I GO POGO (1980) – A possum for president? This stop-motion animation rendition of Walt Kelly’s iconic comic strip Pogo is, sad to say, even more aimless and unentertaining than the 1969 conventional animation show The Pogo Special Birthday Special. That IS the actual title, by the way. The approach to that half-hour cartoon special was, as the title indicates, so cloyingly cutesy that even Walt Kelly himself disliked it.
Walt Kelly passed away in 1973 so at least he didn’t have to see this second travesty of his brilliant series. Pogo (1948-1975) featured cartoon animals who lived in the Okefenokee Swamp and were as cute and memorable as anything that Disney or Hanna-Barbera ever produced. Like the much later children’s franchise The Muppets, Pogo appealed to adults as well as children, and even sprinkled in a fair amount of political and social commentary.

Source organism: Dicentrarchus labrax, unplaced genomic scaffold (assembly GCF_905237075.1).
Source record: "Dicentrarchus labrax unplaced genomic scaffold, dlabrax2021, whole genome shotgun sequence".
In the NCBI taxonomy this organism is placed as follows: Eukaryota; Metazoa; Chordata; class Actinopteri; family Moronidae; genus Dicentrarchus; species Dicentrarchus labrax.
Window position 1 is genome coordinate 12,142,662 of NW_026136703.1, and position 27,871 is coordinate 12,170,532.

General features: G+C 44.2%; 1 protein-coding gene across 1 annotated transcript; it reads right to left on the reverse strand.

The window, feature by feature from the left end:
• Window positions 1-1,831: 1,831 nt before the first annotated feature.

Kelly was a master of making his political allegories blend so seamlessly into the tales of his cartoon animals that the deeper meaning would go over children’s heads as they enjoyed the antics of the Okefenokee Swamp’s denizens. For a comparison, think of how Jonathan Swift’s Gulliver’s Travels was a very biting satire but the story outline is so perfect it survived as a children’s tale long after the political and social topics that Swift was writing about faded into history.
And though each side of the American political aisle tries to claim Walt Kelly as their own he was actually my kind of guy and took shots at BOTH SIDES. The political left could point to the way that Kelly’s 1950s cat character Simple J. Malarkey was an unflattering caricature of Republican Senator Joseph McCarthy, but the right could point to Walt’s cowbird characters who embodied pretentious, parasitic communist activists.
Blame the 1969 television special and this 1980 bomb for helping to consign these brilliant cartoon figures to oblivion, even though they once rivaled the Disney Empire in merchandising. Peanuts and Winnie the Pooh had nothing on Pogo and company. Continue reading